The cost of posting a first class letter has risen by 2p and will now cost 30p, its first rise in two years.
First class stamps are now nine pence more than second class
Postage for heavier first class items will rise by between 5.2% to 9.5%, but second class postage will stay at 21p.
Business users who send franked or pre-paid first class mail will pay less, as part of new cost-based pricing unveiled by Royal Mail last year.
The firm said the changes would spread costs more fairly but Postwatch said it was still not meeting delivery targets.
Royal Mail said the price changes reflected the true cost of delivering mail. It says it is losing 5p on delivering first class stamped letters and 9p on second class letters.
It believes business users are unfairly subsidising smaller customers and will give bulk users 1p off first class post weighing up to 60 grams. Heavier items will get discounts of 3p to 8p.
"Customers should pay prices that are related to the cost of the postal services we are providing," Adam Crozier, Royal Mail chief executive, said last year.
The price changes are also being made ahead of postal liberalisation.
From 1 January, 2006, Royal Mail will lose its 350-year monopoly. Any licensed operator will be able to deliver mail to business and residential customers.
The cost of Special Delivery, Royal Mail's next-day service has also risen to £3.85 from £3.75.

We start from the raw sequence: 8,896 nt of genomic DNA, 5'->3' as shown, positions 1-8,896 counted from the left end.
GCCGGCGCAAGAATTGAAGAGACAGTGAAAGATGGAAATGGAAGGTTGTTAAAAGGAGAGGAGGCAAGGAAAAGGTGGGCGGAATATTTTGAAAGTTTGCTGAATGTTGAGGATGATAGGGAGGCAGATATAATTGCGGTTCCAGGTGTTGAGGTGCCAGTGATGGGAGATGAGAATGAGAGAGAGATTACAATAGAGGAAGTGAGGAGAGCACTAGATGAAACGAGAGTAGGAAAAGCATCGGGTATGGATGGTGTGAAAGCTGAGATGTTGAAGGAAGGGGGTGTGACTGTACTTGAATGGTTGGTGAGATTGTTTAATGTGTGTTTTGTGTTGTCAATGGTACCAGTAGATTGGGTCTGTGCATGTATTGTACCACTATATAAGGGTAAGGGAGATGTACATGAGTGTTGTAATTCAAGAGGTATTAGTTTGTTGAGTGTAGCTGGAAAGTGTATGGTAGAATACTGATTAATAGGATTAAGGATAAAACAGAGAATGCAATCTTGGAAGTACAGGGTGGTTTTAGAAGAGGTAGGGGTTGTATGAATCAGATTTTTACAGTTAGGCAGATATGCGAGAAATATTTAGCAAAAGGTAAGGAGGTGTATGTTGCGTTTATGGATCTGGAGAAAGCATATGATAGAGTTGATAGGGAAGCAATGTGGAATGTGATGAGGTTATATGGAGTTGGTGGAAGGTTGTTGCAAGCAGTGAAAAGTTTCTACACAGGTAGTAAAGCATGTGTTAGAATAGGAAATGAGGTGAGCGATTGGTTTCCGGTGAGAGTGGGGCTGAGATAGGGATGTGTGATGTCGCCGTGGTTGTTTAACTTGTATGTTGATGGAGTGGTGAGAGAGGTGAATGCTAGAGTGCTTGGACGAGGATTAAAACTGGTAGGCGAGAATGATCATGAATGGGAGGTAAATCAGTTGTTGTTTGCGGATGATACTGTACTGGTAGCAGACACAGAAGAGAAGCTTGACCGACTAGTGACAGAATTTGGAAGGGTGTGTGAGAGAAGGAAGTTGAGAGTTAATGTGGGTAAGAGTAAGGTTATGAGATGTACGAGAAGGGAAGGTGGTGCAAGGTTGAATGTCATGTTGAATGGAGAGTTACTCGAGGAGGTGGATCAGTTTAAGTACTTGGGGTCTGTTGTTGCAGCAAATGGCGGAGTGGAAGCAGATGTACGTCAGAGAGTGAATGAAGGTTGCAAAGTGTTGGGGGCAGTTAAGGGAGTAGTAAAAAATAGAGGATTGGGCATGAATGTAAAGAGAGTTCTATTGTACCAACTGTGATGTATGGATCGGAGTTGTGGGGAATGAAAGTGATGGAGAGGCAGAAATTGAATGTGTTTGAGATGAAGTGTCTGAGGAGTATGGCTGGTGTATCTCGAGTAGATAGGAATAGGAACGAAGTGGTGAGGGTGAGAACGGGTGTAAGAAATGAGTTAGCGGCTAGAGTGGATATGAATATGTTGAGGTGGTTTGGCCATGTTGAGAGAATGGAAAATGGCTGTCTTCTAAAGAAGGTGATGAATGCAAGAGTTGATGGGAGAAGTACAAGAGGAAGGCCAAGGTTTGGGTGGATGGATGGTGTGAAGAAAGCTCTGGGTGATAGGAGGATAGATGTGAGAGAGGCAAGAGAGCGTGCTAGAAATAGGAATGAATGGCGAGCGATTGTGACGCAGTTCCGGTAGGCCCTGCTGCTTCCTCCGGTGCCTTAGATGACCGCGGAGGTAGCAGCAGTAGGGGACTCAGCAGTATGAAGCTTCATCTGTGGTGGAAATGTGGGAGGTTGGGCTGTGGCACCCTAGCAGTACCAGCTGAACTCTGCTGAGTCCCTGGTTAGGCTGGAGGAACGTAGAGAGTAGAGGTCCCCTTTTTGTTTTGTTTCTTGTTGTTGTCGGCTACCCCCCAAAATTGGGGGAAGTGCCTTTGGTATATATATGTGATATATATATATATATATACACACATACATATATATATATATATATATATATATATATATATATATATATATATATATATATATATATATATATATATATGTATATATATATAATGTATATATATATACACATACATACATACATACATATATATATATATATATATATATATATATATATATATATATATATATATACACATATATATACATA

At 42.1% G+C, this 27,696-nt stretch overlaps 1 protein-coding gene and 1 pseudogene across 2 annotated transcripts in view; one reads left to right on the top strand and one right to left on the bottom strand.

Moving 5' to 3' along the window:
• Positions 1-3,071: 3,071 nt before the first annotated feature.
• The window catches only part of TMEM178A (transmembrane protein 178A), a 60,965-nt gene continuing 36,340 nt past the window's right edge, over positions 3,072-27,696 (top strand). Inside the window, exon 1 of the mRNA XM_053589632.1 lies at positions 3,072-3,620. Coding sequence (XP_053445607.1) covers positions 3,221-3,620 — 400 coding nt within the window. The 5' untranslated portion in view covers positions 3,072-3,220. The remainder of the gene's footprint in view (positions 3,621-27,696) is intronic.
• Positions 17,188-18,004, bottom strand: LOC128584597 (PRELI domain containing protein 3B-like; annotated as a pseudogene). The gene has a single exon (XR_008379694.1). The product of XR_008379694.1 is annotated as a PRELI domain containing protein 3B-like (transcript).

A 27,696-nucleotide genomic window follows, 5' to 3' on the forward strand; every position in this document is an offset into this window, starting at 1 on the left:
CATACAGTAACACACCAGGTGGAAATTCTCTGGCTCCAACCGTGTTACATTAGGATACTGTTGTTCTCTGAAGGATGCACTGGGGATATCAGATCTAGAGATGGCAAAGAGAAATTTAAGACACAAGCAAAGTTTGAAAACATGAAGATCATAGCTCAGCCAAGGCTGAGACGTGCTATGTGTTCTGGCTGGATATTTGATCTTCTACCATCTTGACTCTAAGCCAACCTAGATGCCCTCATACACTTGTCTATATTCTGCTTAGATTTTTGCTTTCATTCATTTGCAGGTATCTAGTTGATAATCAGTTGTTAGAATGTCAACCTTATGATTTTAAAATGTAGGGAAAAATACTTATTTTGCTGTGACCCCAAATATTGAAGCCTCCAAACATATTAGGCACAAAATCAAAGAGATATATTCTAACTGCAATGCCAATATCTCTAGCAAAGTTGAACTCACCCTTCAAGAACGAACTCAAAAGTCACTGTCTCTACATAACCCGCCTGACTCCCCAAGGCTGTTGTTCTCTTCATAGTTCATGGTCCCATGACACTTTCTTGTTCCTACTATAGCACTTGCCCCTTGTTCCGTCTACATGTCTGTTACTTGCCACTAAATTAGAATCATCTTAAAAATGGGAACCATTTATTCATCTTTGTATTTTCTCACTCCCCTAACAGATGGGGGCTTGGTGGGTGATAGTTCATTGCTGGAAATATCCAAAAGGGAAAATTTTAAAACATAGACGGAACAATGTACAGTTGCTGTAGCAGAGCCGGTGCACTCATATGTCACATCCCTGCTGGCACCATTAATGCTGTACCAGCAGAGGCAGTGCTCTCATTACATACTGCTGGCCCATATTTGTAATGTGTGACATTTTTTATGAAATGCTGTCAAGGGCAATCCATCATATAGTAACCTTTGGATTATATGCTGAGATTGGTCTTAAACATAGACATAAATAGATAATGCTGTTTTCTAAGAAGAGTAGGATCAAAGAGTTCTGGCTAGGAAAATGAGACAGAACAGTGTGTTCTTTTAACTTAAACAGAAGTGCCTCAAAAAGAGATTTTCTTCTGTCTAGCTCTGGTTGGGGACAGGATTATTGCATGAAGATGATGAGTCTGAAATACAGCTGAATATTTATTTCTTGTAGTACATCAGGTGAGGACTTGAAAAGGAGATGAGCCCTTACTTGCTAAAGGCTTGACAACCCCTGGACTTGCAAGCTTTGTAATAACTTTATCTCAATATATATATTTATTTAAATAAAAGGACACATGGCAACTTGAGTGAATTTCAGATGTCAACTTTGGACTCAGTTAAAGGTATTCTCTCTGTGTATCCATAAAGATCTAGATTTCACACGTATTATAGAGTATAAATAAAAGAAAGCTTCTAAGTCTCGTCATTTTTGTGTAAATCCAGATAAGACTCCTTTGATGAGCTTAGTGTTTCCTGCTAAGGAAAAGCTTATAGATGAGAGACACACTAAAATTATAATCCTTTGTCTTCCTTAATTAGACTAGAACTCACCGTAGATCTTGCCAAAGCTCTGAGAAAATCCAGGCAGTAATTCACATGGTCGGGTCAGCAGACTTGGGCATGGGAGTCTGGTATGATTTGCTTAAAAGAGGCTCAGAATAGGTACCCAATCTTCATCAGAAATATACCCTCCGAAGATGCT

First Class stamp will rise by 2p to 30p
Customers using franked and Printed Postage Impression (PPI) will pay 29p for first class mail up to 60g
Basic Second Class stamp will remain at 21p
International prices will rise between 5% and 6.9%
Special Delivery will rise from £3.75 to £3.85 for the basic service
A guaranteed 9am delivery will now cost £7.95, up from £6.95.
Royal Mail also announced increased charges for post sent overseas. International prices will rise between 5% and 6.9%.
For example, the cost of sending post weighing up to 20g from the UK to Europe will rise from 40p to 42p.
Consumer watchdog Postwatch criticised increased prices at a time when Royal Mail was not meeting its service delivery targets.
It said the 9p gap between the cost of first class and second class letters was "the biggest ever".
Last Christmas, however, Postwatch was urging people to use second-class mail as it said this was more reliable.
Overall, three out of 10 items posted first class failed to reach their destination the next day, against a target of less than one in 10.
However, nine out of 10 second class items beat their three-day target, its survey suggested.